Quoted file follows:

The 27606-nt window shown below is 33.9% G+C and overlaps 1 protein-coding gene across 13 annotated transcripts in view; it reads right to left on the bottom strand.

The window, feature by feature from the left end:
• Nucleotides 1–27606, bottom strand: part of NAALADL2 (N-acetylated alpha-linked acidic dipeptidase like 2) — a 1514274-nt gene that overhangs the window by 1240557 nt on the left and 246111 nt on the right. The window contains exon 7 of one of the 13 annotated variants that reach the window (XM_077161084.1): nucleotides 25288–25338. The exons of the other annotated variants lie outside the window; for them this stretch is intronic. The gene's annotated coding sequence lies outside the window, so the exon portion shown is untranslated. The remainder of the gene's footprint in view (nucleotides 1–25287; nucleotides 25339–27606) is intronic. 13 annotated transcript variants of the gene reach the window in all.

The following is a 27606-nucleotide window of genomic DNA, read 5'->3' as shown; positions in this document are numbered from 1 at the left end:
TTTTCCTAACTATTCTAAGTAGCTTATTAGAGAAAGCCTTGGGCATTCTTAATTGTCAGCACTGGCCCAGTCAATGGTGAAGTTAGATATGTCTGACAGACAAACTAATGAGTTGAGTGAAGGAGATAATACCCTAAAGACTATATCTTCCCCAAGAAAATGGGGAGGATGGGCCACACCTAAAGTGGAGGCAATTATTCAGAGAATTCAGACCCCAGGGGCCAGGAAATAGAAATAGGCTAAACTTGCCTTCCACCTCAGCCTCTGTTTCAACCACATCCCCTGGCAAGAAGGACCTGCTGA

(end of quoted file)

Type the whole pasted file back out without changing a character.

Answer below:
The 27606-nt window shown below is 33.9% G+C and overlaps 1 protein-coding gene across 13 annotated transcripts in view; it reads right to left on the bottom strand.

The window, feature by feature from the left end:
• Nucleotides 1–27606, bottom strand: part of NAALADL2 (N-acetylated alpha-linked acidic dipeptidase like 2) — a 1514274-nt gene that overhangs the window by 1240557 nt on the left and 246111 nt on the right. The window contains exon 7 of one of the 13 annotated variants that reach the window (XM_077161084.1): nucleotides 25288–25338. The exons of the other annotated variants lie outside the window; for them this stretch is intronic. The gene's annotated coding sequence lies outside the window, so the exon portion shown is untranslated. The remainder of the gene's footprint in view (nucleotides 1–25287; nucleotides 25339–27606) is intronic. 13 annotated transcript variants of the gene reach the window in all.

The following is a 27606-nucleotide window of genomic DNA, read 5'->3' as shown; positions in this document are numbered from 1 at the left end:
TTTTCCTAACTATTCTAAGTAGCTTATTAGAGAAAGCCTTGGGCATTCTTAATTGTCAGCACTGGCCCAGTCAATGGTGAAGTTAGATATGTCTGACAGACAAACTAATGAGTTGAGTGAAGGAGATAATACCCTAAAGACTATATCTTCCCCAAGAAAATGGGGAGGATGGGCCACACCTAAAGTGGAGGCAATTATTCAGAGAATTCAGACCCCAGGGGCCAGGAAATAGAAATAGGCTAAACTTGCCTTCCACCTCAGCCTCTGTTTCAACCACATCCCCTGGCAAGAAGGACCTGCTGA